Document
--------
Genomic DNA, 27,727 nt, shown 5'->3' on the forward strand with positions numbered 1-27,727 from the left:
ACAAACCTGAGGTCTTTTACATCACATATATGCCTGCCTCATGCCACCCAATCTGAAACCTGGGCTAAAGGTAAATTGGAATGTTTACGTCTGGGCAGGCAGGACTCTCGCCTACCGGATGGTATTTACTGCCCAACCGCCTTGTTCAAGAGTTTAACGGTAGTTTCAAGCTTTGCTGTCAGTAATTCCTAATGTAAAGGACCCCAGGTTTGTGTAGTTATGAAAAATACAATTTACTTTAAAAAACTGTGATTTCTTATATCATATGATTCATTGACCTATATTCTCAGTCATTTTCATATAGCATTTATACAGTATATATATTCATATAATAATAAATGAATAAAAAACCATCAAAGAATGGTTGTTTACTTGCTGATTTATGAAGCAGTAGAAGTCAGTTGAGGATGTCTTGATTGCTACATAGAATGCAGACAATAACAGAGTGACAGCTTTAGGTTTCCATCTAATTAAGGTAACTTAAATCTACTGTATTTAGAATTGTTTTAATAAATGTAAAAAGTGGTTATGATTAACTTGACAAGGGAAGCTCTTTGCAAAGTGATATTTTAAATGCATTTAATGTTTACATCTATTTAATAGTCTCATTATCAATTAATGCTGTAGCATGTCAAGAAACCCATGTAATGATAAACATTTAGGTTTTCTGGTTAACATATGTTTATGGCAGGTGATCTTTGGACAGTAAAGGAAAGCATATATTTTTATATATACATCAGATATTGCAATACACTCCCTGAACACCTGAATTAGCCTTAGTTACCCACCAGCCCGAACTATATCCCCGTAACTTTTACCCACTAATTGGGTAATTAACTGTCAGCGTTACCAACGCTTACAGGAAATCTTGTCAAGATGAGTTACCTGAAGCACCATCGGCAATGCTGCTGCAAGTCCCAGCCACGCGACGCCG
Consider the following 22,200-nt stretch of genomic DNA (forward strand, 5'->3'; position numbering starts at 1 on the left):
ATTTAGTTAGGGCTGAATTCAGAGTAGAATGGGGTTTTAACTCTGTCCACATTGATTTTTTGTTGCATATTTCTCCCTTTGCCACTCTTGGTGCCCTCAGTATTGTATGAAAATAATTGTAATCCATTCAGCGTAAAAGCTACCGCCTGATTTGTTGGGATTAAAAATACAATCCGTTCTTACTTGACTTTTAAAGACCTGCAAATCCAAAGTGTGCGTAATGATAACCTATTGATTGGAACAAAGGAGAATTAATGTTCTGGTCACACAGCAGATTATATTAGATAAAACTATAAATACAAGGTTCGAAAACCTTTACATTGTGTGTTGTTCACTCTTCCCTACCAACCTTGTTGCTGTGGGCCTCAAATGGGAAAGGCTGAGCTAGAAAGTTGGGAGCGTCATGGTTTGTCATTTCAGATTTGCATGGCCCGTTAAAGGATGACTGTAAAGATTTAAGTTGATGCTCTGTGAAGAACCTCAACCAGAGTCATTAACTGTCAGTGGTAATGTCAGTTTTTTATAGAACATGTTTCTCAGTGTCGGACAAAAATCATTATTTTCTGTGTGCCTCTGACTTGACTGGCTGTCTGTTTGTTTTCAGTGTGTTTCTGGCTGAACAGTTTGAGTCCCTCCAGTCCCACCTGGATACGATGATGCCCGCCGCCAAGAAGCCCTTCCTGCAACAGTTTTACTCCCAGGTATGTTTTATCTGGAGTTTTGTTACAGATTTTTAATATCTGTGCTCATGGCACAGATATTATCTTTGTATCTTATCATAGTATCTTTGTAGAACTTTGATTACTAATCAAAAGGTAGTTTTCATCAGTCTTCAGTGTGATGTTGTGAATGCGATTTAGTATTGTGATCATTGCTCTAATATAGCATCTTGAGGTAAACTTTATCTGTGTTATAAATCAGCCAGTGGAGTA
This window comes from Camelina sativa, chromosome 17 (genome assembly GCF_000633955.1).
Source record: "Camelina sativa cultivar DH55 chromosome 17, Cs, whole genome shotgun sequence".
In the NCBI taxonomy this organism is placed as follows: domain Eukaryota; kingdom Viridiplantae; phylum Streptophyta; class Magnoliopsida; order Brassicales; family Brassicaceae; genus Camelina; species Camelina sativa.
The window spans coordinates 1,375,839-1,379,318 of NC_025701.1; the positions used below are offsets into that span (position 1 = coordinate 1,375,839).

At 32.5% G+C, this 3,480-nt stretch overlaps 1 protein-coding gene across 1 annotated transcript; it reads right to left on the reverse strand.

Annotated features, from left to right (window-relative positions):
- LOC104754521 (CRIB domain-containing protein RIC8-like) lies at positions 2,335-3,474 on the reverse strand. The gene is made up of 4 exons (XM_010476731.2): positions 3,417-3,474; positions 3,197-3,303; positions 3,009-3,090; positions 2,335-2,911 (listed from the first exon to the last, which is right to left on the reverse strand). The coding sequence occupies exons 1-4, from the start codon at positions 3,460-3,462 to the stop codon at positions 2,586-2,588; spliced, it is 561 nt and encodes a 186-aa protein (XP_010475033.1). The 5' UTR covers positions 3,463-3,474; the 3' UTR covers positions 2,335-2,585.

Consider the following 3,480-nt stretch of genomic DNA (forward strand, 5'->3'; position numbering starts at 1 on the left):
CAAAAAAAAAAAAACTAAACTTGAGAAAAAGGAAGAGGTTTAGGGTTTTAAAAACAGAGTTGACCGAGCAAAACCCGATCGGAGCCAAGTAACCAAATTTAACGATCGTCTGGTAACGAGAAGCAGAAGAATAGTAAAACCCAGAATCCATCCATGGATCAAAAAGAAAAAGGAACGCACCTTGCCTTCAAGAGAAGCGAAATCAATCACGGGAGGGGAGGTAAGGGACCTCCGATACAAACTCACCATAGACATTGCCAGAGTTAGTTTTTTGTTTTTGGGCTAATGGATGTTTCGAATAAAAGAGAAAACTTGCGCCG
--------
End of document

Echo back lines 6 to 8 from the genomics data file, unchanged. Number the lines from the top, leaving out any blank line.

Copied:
Source record: "Camelina sativa cultivar DH55 chromosome 17, Cs, whole genome shotgun sequence".
In the NCBI taxonomy this organism is placed as follows: domain Eukaryota; kingdom Viridiplantae; phylum Streptophyta; class Magnoliopsida; order Brassicales; family Brassicaceae; genus Camelina; species Camelina sativa.
The window spans coordinates 1,375,839-1,379,318 of NC_025701.1; the positions used below are offsets into that span (position 1 = coordinate 1,375,839).